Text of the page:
As the Center for Media and Democracy noted previously, British government funds were used "to campaign in favour of Tony Blair's new nuclear power programme." Scotland's Sunday Herald reports on the more than £15,000 spent on "Nuklear21," a "campaign group that brings together workers from five trade unions at nuclear plants acr
"I wondered why [nuclear power] was being pushed and pushed and pushed," said British parliamentarian Dai Davies, in response to news that "key consultants" working on the UK National Energy Review "have strong links to the nuclear industry." The Observer reports that AEA Technology handled public submissions for the review.
Amory Lovins, the Chief Executive Officer of the Rocky Mountains Institute, an eco-efficiency think tank, is aghast at U.S. government support for the U.S.- India Civil Nuclear Cooperation Initiative. The agreement would facilitate an expansion of nuclear power in India, which is not a signatory to the Non-Proliferation Treaty.
Robert Hoffman, a lobbyist for Oracle, describes the preliminary Congressional vote to exempt India from a ban on nuclear technology sales as "a coming-out party of sorts for the India lobby." The U.S. Atomic Energy Act bans nuclear sales to countries, such as India, that have not signed the Non-Proliferation Treaty. Last month, both House and Senate committees gave in-principle support to the agreement negotiated between U.S. President George W. Bush and Indian Prime Minister Manmohan Singh.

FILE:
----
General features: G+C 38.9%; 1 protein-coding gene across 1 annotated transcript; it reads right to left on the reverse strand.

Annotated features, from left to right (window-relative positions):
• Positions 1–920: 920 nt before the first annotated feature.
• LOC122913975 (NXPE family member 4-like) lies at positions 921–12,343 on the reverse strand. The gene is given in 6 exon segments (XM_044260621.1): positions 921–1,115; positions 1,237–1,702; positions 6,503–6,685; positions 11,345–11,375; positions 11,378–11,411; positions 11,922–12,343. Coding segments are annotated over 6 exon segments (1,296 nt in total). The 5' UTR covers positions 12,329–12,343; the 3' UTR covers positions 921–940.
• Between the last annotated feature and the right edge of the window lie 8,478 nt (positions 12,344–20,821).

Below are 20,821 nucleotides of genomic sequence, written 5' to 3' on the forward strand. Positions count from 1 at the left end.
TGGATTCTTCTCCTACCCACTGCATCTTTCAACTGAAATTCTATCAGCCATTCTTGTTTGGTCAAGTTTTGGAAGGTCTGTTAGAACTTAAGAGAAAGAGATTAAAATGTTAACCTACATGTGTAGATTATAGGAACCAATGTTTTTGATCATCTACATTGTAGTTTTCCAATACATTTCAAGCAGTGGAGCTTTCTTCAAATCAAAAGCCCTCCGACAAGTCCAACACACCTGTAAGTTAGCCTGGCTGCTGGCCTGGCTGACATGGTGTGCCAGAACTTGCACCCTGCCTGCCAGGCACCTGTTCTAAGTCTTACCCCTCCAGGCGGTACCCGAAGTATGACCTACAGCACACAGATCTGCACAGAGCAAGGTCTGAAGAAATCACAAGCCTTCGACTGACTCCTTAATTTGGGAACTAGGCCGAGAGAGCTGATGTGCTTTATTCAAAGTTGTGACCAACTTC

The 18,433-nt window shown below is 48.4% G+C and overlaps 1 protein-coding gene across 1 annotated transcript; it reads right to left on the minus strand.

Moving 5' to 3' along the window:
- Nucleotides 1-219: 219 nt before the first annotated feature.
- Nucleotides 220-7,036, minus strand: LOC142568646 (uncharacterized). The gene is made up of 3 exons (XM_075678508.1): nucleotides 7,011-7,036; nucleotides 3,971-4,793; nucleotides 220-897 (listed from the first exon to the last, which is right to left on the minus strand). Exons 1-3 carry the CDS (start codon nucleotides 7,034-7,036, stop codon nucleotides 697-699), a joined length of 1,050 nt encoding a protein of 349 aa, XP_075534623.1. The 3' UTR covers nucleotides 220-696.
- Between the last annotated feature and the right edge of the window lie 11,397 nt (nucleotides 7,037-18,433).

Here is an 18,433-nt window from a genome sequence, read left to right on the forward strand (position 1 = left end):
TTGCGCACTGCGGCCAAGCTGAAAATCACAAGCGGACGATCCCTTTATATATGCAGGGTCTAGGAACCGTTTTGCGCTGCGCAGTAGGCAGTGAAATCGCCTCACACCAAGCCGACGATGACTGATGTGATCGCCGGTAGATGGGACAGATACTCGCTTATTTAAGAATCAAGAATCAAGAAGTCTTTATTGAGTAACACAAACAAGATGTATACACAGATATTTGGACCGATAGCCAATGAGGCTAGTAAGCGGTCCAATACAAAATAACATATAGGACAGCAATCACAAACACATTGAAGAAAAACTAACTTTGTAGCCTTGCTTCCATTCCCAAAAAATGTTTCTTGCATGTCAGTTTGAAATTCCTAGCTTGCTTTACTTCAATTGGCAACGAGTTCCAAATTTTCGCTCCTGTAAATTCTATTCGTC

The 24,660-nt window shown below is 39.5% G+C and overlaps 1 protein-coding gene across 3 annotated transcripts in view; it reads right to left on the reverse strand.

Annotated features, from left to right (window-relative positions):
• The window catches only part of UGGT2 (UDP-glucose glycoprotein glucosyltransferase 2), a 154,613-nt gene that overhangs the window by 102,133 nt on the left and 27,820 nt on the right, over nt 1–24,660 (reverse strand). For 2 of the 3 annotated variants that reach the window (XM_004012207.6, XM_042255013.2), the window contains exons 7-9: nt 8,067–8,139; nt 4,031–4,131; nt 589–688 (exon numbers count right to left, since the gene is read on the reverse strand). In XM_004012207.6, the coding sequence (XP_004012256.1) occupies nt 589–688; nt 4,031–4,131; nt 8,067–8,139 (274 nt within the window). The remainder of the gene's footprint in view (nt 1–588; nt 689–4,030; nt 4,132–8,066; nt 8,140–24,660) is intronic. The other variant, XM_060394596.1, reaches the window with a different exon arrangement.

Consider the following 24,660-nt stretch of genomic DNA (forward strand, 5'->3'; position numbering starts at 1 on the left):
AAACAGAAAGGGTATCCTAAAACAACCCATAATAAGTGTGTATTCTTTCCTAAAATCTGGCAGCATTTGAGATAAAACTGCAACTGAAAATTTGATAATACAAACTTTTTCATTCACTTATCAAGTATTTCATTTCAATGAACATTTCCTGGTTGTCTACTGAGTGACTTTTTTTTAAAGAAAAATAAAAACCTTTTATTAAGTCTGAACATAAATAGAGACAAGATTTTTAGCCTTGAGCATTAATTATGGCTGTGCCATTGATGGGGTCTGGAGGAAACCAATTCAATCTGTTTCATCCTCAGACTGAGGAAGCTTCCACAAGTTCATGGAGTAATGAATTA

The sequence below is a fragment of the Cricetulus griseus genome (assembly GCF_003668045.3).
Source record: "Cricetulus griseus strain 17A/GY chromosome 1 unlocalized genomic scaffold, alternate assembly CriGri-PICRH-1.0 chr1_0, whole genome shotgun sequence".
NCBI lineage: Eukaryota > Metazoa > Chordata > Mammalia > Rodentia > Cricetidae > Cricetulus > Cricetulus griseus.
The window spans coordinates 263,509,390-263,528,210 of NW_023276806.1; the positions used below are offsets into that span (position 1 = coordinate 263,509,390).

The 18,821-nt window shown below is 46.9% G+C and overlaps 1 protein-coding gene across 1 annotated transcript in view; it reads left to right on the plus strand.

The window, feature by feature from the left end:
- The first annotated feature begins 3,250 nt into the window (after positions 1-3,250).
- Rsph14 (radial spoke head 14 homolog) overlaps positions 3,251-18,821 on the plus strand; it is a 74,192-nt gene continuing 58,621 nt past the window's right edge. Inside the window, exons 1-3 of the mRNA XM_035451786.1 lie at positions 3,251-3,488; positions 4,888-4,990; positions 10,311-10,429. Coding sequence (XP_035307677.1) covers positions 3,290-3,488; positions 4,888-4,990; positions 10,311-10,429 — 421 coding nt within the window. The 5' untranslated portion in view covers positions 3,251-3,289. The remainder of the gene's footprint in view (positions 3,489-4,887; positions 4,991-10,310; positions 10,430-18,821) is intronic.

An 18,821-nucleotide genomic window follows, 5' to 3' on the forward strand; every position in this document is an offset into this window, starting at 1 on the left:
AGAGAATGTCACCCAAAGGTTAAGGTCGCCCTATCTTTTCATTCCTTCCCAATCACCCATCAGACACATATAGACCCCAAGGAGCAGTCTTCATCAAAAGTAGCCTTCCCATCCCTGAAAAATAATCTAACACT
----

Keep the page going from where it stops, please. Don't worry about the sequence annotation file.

Some British nuclear reactor cores contain serious cracks that could limit their continued operation and potentially lead to radioactive releases, according to newly released documents from the government's own nuclear inspectorate. The documents, which had been withheld from the public, were obtained by a group seeking to close one of the most controversial reactors, Hinkley Point B. That reactor has cracks at its graphite core that the owner, British Energy, has little information about and cannot further investigate without shutting down Hinkley and perhaps other similar reactors.
"We need to win hearts and minds in local communities and reassure people about safety," said Philip Dewhurst. He's not a military commander in Iraq or Afghanistan, but the chair of the British Nuclear Industry Association (NIA).